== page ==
5. Fiskars pruner

Our garden has many shrubs, vines and perennials that need regular pruning. We’ve had a few pruners over the years, but this one does the best job of getting a clean cut with minimal effort. The grip is comfortable and the cutting motion smooth. And it looks

As you go about your daily routines, take a moment to notice the objects you most love using, and putting aside any sentimental attachment, think about their design, function, and what makes them special for you. In these days of spending so much time at home, it’s a nice way to appreciate the small things that enrich our home lives.

See more on the products:

Epicurean cutting board

T2 Teapot

Braun Alarm Clock


Fiskars pruner

I sometimes refer to split levels and ranches as “The Other Mid Century style”. They may not quite call to mind the classic mid century modern houses that have become so desirable, but with a little imagination, they do offer a great opportunity to create a modern home for this century.

I grew up in a 1958 split level house in suburban Philadelphia, and I remember even as a child recognizing the distinctively different feel from my friends’ traditional colonial houses. The more open plan, cathedral ceiling in the living room, and the 50’s decor seemed so cool by comparison. And the half flight up to the bedrooms and half flight down to the playroom seemed so easy compared to the conventional three level configuration.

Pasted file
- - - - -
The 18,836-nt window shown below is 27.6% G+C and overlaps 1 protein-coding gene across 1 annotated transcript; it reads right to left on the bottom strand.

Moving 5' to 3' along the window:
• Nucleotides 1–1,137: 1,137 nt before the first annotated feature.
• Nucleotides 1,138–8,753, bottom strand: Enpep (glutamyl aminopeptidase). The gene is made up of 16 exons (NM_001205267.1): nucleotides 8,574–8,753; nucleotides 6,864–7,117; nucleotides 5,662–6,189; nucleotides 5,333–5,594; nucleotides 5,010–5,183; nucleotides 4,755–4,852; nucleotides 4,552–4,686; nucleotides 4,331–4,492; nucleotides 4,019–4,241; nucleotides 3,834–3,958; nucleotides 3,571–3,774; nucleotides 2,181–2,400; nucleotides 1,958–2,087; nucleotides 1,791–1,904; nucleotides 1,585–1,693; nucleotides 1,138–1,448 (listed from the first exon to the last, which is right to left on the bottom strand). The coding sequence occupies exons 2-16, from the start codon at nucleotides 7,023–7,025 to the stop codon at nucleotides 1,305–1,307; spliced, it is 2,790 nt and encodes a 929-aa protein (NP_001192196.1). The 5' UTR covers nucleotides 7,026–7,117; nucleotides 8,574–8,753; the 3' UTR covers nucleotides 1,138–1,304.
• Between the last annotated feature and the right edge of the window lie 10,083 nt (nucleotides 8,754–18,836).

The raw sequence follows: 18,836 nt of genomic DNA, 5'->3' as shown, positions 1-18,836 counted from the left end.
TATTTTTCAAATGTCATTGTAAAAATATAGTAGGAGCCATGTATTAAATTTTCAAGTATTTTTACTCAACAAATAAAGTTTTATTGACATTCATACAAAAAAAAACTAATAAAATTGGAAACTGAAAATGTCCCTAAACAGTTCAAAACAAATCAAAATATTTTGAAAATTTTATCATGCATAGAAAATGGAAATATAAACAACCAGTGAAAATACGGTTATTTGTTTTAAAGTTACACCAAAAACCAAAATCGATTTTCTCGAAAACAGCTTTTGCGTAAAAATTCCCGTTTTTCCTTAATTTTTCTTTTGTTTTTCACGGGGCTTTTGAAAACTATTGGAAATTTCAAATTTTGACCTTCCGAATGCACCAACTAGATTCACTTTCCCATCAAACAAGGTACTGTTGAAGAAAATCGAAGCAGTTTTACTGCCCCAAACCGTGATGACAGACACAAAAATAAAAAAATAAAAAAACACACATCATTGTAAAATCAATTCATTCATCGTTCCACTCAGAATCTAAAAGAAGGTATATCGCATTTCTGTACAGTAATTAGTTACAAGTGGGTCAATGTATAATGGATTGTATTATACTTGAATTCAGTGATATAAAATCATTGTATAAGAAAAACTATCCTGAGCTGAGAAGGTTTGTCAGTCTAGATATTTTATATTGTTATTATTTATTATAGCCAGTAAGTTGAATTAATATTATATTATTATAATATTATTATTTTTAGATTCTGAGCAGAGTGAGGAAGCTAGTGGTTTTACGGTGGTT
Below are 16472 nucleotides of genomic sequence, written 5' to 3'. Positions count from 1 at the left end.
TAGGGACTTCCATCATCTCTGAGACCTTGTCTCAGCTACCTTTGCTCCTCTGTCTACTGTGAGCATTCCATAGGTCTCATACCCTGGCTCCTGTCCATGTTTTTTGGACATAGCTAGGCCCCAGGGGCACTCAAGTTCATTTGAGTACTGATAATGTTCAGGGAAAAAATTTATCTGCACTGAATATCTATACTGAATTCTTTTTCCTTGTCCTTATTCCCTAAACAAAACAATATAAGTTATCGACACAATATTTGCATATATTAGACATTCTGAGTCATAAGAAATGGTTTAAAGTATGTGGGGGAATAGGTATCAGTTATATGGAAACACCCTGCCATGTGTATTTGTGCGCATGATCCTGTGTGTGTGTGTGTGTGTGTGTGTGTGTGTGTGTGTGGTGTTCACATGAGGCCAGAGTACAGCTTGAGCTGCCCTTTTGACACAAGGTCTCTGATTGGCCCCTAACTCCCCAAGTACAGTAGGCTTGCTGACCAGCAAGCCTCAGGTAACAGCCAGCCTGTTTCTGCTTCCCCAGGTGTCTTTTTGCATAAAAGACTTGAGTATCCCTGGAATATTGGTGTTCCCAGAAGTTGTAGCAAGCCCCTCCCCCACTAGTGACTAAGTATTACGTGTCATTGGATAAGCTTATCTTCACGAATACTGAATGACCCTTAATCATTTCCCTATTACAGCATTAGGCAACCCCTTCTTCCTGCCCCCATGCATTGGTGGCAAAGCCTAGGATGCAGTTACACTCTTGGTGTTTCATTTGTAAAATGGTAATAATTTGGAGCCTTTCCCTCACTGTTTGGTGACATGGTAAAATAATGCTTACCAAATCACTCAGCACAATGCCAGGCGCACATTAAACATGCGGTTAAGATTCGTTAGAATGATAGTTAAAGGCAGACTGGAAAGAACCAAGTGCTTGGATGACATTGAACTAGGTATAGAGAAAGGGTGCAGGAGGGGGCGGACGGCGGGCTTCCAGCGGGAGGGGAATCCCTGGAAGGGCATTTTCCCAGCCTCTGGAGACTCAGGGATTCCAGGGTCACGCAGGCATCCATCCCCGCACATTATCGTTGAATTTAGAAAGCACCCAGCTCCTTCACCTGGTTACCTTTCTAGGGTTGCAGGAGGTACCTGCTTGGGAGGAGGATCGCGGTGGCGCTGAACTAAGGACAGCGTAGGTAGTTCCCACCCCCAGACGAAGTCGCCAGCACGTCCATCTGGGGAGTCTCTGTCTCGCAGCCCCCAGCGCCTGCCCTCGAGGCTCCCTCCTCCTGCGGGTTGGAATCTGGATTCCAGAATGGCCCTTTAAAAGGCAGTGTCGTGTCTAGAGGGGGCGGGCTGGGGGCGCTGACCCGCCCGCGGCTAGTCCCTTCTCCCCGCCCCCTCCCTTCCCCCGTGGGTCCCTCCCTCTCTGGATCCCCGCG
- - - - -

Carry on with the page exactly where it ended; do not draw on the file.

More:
Split levels and ranches became popular during the post WWII suburban expansion and reflected a desire for a more modern style home. The splits worked well on sloped or smaller sites, offering an open layout, yet more compact than a spread out ranch. In some homes, the arrangement allowed for cathedral ceilings in the living room since there was not a second floor above.

Somewhere along the way, split levels became something of a pariah. These houses generally lack both the design sophistication of a classic mid-century modern house from the same period or the character and charm of a traditional Colonial or Tudor. When found in neighborhoods with high land values, they often become tear downs that make way for more conventional Colonial style mansions. But from my experience and what I hear from local realtors, there is a growing demand for more modern homes, and these splits and ranches may be the best bet short of building a new house from scratch.